Brits Queue Up for New Wendy’s as American Fast Food Invades U.K.

Will Kreznick

Wendy’s opened a restaurant in the town of Reading, 40 miles west of London, last week. The company, which left the country in 2001 complaining of high operating costs, said it would open in east London and the university city of Oxford this year. It plans to open hundreds of […]

Wendy’s opened a restaurant in the town of Reading, 40 miles west of London, last week. The company, which left the country in 2001 complaining of high operating costs, said it would open in east London and the university city of Oxford this year. It plans to open hundreds of restaurants in the next several years, according to a company spokesman.

The hamburger chain known for its square patties joins a string of other U.S. fast-food operators including fried-chicken chain Popeyes Louisiana Kitchen, which said it plans to open its first restaurant in London this year and eventually some 350 restaurants around the country.

Lemon Pepper Holdings Ltd., the London-based franchisee of Dallas chicken chain

Wingstop Inc.,

said it plans to double its number of British outlets to 20 by the end of this year.

Fast-food brands with expansion plans are benefiting from a glut of available sites. One in five city center casual dining restaurants—which offer table service but are less formal than fine dining—closed during the pandemic, according to trade association UK Hospitality.

“The failure of casual dining means there is an availability of sites, and some very good value opportunities,” said

Jeremy Hacon,

director of consultants Think Hospitality.

Burger chain Five Guys has opened almost 120 restaurants in the U.K. since 2013.



Photo:

Victoria Jones/Zuma Press

Wendy’s is among those taking advantage of the opportunities. “There are sites we are pursuing that have always been highly sought after,” said Wendy’s chief development officer

Abigail Pringle.

“We are being creative with our real estate.”

While casual dining has foundered, fast-food restaurants have remained open for takeout and delivery services throughout the pandemic, and their market share has jumped as a result. Before Covid-19, they accounted for 13% of U.K. restaurant revenue, said

Kate Nicholls,

chief executive of UK Hospitality. During the pandemic, its share rose to 23%.

Mr. Hacon believes Britons particularly relish American fast-food brands because of their high profile and cachet. Wendy’s arrival was previewed by most U.K. national newspapers and TV stations, and long queues formed on its opening day.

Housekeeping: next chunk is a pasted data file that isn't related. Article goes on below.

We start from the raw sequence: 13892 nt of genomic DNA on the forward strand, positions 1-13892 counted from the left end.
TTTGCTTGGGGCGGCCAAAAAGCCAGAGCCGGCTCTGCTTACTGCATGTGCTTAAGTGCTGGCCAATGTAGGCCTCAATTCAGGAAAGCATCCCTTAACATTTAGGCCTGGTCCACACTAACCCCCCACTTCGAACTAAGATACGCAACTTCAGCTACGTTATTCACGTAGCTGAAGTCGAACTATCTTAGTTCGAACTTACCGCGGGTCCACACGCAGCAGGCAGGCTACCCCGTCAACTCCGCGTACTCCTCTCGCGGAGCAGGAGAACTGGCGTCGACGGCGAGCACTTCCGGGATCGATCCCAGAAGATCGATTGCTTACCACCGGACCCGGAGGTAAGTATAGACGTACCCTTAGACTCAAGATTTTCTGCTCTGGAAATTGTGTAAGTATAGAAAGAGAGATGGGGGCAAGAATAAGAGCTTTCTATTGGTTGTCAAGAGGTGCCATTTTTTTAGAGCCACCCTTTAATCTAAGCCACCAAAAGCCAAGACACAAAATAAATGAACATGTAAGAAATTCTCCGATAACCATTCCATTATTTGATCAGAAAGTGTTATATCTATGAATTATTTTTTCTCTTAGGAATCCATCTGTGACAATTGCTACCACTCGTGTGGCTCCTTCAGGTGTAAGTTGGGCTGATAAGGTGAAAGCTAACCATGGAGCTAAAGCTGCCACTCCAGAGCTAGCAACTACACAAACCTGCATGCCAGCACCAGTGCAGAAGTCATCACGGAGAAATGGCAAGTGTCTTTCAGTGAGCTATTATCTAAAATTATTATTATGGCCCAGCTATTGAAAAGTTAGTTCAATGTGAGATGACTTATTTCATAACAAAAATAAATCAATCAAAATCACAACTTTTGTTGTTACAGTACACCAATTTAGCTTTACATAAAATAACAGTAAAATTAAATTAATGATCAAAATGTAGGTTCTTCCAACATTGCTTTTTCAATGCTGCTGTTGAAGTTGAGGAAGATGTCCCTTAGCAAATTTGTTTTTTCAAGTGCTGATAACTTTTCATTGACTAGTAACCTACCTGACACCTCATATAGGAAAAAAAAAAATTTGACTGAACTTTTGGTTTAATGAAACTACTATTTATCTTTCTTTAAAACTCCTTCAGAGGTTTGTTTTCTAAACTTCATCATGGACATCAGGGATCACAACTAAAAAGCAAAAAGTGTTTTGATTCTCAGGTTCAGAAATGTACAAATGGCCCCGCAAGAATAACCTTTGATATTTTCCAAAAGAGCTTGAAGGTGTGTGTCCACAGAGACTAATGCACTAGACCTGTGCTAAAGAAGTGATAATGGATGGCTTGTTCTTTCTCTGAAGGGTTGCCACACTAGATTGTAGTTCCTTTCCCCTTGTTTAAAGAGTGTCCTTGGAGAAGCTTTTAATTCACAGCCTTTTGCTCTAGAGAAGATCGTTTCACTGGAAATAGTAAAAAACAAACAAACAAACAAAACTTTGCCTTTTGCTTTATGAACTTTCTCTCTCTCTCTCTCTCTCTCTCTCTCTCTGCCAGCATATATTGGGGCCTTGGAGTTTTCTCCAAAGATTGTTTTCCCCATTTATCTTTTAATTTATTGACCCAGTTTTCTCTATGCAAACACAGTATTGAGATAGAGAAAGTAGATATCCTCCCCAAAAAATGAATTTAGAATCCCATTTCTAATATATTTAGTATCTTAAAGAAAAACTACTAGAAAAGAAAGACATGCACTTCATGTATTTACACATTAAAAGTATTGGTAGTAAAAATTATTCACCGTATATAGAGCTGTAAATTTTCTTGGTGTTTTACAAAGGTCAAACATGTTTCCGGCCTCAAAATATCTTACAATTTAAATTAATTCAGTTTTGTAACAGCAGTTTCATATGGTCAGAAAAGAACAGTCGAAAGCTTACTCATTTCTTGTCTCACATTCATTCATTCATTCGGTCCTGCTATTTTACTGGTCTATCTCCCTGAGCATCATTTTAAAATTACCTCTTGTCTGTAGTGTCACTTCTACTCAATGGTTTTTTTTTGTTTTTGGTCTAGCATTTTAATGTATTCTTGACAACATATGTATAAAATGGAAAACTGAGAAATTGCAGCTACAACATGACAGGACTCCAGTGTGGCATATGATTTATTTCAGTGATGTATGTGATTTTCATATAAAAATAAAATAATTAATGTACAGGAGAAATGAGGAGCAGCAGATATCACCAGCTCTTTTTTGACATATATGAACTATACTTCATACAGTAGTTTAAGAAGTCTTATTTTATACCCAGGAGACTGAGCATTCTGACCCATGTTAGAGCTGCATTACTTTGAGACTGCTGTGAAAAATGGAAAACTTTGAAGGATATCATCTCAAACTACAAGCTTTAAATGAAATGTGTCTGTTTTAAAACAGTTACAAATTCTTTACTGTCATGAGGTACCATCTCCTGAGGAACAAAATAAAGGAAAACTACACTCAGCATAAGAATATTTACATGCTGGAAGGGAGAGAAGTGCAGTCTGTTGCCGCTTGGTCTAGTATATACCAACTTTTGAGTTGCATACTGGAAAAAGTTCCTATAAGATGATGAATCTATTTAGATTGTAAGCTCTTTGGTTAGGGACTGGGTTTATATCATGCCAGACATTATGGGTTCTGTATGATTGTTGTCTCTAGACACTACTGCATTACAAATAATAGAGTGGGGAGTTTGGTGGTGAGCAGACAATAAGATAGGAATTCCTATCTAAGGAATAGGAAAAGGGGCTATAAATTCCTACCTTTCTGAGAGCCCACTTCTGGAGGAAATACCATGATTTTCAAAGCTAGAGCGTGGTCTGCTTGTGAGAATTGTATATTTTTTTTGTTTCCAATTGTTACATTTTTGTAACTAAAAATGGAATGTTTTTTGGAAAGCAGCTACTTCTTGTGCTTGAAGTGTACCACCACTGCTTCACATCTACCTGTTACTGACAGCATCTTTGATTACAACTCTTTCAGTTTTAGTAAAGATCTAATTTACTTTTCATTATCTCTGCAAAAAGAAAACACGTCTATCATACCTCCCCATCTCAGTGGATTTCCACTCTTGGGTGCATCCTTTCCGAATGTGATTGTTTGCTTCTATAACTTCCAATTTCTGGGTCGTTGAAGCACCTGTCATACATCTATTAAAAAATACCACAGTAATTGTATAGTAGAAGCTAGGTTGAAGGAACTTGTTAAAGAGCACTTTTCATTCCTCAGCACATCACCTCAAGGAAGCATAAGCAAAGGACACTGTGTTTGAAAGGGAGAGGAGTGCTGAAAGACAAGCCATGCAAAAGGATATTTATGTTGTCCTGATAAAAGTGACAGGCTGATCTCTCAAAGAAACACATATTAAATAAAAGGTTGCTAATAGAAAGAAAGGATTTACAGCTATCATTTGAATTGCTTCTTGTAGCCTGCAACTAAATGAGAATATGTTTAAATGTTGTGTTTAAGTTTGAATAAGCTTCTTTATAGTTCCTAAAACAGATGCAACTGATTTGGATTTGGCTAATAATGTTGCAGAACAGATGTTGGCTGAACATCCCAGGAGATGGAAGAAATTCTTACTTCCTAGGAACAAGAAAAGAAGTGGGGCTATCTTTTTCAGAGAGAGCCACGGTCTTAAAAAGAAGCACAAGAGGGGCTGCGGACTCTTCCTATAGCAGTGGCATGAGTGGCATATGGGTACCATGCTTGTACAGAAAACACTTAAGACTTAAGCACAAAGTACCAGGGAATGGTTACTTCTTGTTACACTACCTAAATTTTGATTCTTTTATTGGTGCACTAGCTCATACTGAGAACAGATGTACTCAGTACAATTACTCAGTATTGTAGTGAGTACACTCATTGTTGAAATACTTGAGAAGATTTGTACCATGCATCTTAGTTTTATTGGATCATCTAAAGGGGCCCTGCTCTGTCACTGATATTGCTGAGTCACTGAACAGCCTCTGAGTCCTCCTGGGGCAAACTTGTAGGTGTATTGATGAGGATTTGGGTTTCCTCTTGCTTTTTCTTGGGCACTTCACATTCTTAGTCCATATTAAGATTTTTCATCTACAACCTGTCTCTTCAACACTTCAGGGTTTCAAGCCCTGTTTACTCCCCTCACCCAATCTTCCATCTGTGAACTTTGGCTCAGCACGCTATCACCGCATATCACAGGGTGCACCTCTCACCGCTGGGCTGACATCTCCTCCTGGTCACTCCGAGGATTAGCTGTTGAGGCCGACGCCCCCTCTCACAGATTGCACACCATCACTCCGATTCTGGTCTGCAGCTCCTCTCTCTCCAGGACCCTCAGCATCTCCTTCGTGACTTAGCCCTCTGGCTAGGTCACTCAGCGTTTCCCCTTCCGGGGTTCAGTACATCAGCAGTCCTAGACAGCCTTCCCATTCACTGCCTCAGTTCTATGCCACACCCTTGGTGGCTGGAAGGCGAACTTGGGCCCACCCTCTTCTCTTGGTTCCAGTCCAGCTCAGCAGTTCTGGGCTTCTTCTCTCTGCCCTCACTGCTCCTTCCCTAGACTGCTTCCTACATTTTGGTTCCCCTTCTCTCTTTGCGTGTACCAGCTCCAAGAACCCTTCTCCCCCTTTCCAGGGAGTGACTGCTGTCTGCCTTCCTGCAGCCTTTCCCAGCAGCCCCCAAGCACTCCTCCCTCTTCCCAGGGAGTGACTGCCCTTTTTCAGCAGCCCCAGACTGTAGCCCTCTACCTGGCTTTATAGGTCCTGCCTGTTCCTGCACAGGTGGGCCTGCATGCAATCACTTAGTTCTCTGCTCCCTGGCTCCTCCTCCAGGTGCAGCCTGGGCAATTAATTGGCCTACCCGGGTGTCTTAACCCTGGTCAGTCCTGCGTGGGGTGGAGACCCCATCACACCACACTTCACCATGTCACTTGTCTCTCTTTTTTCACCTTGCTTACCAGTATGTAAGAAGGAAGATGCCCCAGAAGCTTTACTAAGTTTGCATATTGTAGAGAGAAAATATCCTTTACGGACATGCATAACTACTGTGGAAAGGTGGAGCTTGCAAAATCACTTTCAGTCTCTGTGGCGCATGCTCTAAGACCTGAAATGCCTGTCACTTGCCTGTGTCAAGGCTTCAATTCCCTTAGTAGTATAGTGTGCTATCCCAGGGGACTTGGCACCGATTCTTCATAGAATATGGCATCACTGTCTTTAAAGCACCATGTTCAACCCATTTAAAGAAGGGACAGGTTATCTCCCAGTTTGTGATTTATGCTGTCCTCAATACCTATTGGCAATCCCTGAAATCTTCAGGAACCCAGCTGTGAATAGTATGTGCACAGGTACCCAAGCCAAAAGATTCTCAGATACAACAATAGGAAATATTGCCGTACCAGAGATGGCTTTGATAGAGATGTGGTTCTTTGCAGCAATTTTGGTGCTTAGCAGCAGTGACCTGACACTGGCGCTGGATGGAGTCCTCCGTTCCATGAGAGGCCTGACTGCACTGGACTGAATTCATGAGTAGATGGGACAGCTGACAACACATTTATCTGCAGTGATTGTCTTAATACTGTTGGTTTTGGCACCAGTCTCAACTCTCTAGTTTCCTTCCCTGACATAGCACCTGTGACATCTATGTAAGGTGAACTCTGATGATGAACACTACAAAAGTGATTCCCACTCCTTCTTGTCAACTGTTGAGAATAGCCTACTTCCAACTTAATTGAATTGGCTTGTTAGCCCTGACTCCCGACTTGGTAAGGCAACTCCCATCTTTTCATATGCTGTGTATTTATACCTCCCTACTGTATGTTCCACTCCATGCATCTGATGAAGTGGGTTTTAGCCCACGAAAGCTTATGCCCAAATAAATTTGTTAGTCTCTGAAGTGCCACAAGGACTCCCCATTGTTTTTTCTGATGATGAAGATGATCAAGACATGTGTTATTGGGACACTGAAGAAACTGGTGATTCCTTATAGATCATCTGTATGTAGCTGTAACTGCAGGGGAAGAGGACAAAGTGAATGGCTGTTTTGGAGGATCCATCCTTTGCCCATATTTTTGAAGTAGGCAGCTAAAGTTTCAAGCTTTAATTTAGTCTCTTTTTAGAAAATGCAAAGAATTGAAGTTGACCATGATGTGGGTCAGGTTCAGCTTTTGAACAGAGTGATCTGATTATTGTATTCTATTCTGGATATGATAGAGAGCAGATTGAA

“There is a degree of excitement that something which is so big and well known in a nation which we look at as being aspirational coming over here,” he said.

A big change has been the boom in food-delivery services, where profits rose by 3.7 billion British pounds, equivalent to $5.24 billion, last year, reaching a total of £11.4 billion, according to research company Lumina Intelligence. And

Graeme Smith,

head of the hospitality and leisure team at consultants AlixPartners, said that drive-through restaurants have also gained significant traction during the pandemic.

U.K. restaurants reopened for indoor dining on May 17. Lumina forecasts that reliance on takeout meals will drop this year to £10.5 billion, though that would still be 37% more than in 2019.

Ms. Nicholls said international brands are attracted to Britain’s stable legal system and the fact that British consumers tend to trust big brands. “We like the reassurance of a brand, and we have grown up with them,” she said. “In continental Europe the opposite is the case.”

Mr. Hacon said the current fast-food drive has been inspired by successful launches of chains like Five Guys Holdings Inc.—which has opened almost 120 restaurants in the U.K. since 2013—and has been accelerated by the pandemic.

Another factor is that in times of economic uncertainty there is often higher demand to take on franchises.

Still, not all American restaurant brands have found favor. Denny’s Inc., a diner-style chain, opened outlets in Scotland and Wales in 2018. Its Scottish outpost closed last summer. The company declined to comment on its future U.K. plans.

U.S. brands will also need to adapt to local tastes. Wendy’s, for example, will offer more vegetarian options to appeal to British preferences. Mr. Smith added that the U.K’s growing inclination toward eating healthy shouldn’t be underestimated, so successful brands will need to include salads and low-fat meals on their menus.

Stephen Springham,

head of retail and leisure research at Knight Frank, says it is too soon to say if Britain’s growing appetite for fast food will last.

The fast-food business gained last year “because we had limited options. Are we going to go back to where we were before? Probably not. We will end up somewhere in the middle.”

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